CROI 2012: San Francisco Early HIV Treatment Policy Linked to Lower Viral Load, Higher CD4 Count


San Francisco's policy of offering antiretroviral therapy (ART) to everyone who tests positive for HIV regardless of CD4 T-cell count has resulted in higher average CD4 counts at the time of treatment initiation and faster suppression of HIV viral load, researchers reported at the at the 19th Conference on Retroviruses and Opportunistic Infections (CROI 2012) this month in Seattle.

In early 2010San Francisco General Hospital (SFGH) and other facilities run by the San Francisco Department of Public Health (SFDPH) adopted a controversial policy of providing ART to all patients diagnosed with HIV, rather than waiting until CD4 counts fell into the 350-500 cells/mm3 range specified in the U.S. DHHS treatment guidelines in effect at the time. Updated guidelines released this week now also recommend universal treatment for everyone diagnosed with HIV.

Those arguing in favor of expanded treatment pointed to a growing body of evidence showing that early ART can help prevent non-AIDS complications that occur well before a person's CD4 cell count falls into the danger zone. HIV has detrimental effects throughout the body -- including chronic immune activation and inflammation -- starting from the earliest stages of infection.

Opponents of universal early treatment expressed concerns about long-term drug toxicities, emergence of drug-resistant virus, the difficulty of life-long adherence, and increased cost.

At CROI, Elvin Geng and colleagues from the University of California at San Francisco (UCSF) presented findings from a study of clinical practice and patient outcomes since the new policy went into effect.

The analysis included untreated adult patients (defined as at least 90 days without ART) who made at least 1 primary care visit to SFGH's Ward 86 HIV/AIDS Clinic between 2000 and 2011.

The researchers looked at changes over time in the likelihood of HIV RNA suppression below 500 copies/mL among patients who started care with different CD4 counts, focused on some key dates:


"Among patients who enter [the] clinic with lower CD4 levels (i.e., < 350 [cells/mm3]) the fraction who rapidly suppress [HIV] after clinic entry increased steadily throughout the decade," the researchers summarized.

"Among patients entering with a CD4 [count] > 500 [cells/mm3], changes in DHHS guidelines in 2007 had no perceptible effect on HIV RNA outcomes," they continued. "The local clinic policy, however, had a pronounced effect in patients who enter [the] clinic with a CD4 [count] > 500 [cells/mm3] where it led to a rise in the fraction who rapidly suppress HIV RNA from 1 in 10 to 1 in 2. Patients with CD4 levels > 500 [cells/mm3] at ART initiation did not rebound sooner than those patients who started with lower CD4 levels."

"In a public health setting with patients with multiple co-morbidities, treatment of patients who enter with CD4 levels > 500 [cells/mm3] is acceptable and feasible," they concluded. "Successful implementation of universal treatment has the potential to benefit the health of the individual and reduce new infections in San Francisco."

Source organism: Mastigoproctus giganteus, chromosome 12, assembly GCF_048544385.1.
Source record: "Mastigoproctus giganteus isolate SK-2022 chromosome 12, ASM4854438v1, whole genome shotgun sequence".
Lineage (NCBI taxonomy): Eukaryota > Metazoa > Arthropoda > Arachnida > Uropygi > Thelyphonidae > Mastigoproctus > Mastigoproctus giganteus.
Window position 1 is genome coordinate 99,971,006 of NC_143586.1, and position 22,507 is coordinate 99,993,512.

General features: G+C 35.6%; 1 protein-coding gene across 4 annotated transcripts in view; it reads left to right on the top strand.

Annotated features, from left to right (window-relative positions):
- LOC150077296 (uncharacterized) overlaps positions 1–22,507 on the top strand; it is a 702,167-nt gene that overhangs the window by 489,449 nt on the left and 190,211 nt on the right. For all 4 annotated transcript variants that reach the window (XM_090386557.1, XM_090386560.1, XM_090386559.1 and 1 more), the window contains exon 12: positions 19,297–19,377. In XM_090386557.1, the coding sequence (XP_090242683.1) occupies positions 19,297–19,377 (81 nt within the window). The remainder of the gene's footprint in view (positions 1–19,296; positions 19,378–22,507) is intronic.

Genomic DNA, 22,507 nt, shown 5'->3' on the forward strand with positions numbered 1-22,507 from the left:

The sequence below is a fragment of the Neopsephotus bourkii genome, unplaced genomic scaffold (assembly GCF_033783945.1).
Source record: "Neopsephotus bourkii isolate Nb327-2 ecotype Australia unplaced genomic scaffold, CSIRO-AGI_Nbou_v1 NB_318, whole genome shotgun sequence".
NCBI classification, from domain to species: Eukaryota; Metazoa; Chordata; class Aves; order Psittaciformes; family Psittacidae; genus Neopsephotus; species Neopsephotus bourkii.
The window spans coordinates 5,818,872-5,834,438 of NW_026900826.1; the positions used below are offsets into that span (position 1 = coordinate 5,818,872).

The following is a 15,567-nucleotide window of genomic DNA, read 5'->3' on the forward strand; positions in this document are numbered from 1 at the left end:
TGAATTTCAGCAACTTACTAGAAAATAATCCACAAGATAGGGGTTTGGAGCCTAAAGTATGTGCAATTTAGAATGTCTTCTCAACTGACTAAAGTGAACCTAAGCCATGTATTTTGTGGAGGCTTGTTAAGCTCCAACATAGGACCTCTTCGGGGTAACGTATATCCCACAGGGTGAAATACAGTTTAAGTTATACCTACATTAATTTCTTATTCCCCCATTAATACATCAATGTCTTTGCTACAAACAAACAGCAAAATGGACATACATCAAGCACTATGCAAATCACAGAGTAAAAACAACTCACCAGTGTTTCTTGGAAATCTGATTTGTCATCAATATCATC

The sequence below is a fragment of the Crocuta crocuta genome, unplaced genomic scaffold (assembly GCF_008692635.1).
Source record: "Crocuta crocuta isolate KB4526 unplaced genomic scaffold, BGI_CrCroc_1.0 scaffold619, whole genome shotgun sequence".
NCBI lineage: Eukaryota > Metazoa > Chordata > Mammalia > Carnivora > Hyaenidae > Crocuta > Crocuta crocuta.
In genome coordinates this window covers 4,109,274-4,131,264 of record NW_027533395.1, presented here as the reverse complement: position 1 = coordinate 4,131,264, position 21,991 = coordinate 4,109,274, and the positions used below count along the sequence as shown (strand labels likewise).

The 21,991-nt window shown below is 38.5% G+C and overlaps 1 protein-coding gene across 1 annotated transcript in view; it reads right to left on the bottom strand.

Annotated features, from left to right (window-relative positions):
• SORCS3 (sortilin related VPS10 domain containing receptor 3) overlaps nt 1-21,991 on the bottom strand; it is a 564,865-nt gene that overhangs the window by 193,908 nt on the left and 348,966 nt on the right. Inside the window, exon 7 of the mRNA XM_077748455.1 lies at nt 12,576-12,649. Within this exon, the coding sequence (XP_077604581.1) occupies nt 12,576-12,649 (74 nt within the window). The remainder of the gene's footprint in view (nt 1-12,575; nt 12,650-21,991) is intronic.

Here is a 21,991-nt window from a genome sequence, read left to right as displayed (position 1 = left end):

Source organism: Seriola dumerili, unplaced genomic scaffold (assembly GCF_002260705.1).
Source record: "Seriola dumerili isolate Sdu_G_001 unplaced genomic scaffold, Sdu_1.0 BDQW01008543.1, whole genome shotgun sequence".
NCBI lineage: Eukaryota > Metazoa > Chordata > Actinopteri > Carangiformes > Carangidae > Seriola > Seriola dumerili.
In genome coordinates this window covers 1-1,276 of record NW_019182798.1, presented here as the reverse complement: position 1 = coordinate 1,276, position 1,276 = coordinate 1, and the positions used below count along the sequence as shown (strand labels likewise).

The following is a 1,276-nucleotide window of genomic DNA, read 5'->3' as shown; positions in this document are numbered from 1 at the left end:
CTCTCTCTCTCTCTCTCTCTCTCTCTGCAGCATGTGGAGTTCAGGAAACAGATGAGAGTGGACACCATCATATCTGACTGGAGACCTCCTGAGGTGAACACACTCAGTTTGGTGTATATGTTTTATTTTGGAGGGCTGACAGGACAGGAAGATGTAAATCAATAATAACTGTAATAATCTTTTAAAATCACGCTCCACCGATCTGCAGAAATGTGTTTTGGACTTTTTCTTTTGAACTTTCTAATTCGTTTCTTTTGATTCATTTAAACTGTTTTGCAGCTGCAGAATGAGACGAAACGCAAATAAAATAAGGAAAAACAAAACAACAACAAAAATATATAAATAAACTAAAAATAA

New Disparities

The new universal ART policy is not all good news, however, as it has the potential to exaggerate disparities between people who receive standard-of-care treatment and those who do not.

Hong-Ha Truongfrom UCSF and colleagues at the Gladstone Institute of Virology and Immunology and SFDPH looked at treatment trends among 3858 San Francisco residents age 13 and older who were diagnosed with HIV between 2004 and 2010.


"Evidence of the benefits with initiating ART at CD4 [counts] > 350 [cells/mm3] and possibly > 500 [cells/mm3] exposes a new potential inequality for populations already disproportionately affected by HIV, including youth, African Americans, the poor, and those diagnosed at facilities other than private providers," the researchers concluded.

"Unless these gaps are closed through specific efforts for earlier diagnosis, care, and ART initiation, we may observe increasing health and survival disparities among persons living with HIV," they added. "Industrialized countries could witness increasing disparities for marginalized populations and the developing world could miss an opportunity to dramatically improve health and alter the course of the epidemic."



E Geng, J Kahn, K Christopoulos, et al. The Effect of a Municipal "Universal ART" Recommendation on HIV RNA Levels in Patients Entering Care with a CD4 Count Greater than 500 Cells/mL. 19th Conference on Retroviruses and Opportunistic Infections (CROI 2012). Seattle, WA. March 5-8, 2012. Abstract 671.

H-H Truong, L Hsu, W McFarland, and S Scheer. Dramatic Improvements in Early ART Initiation Reveal a New Disparity in Treatment. 19th Conference on Retroviruses and Opportunistic Infections (CROI 2012). Seattle, WA. March 5-8, 2012. Abstract 139.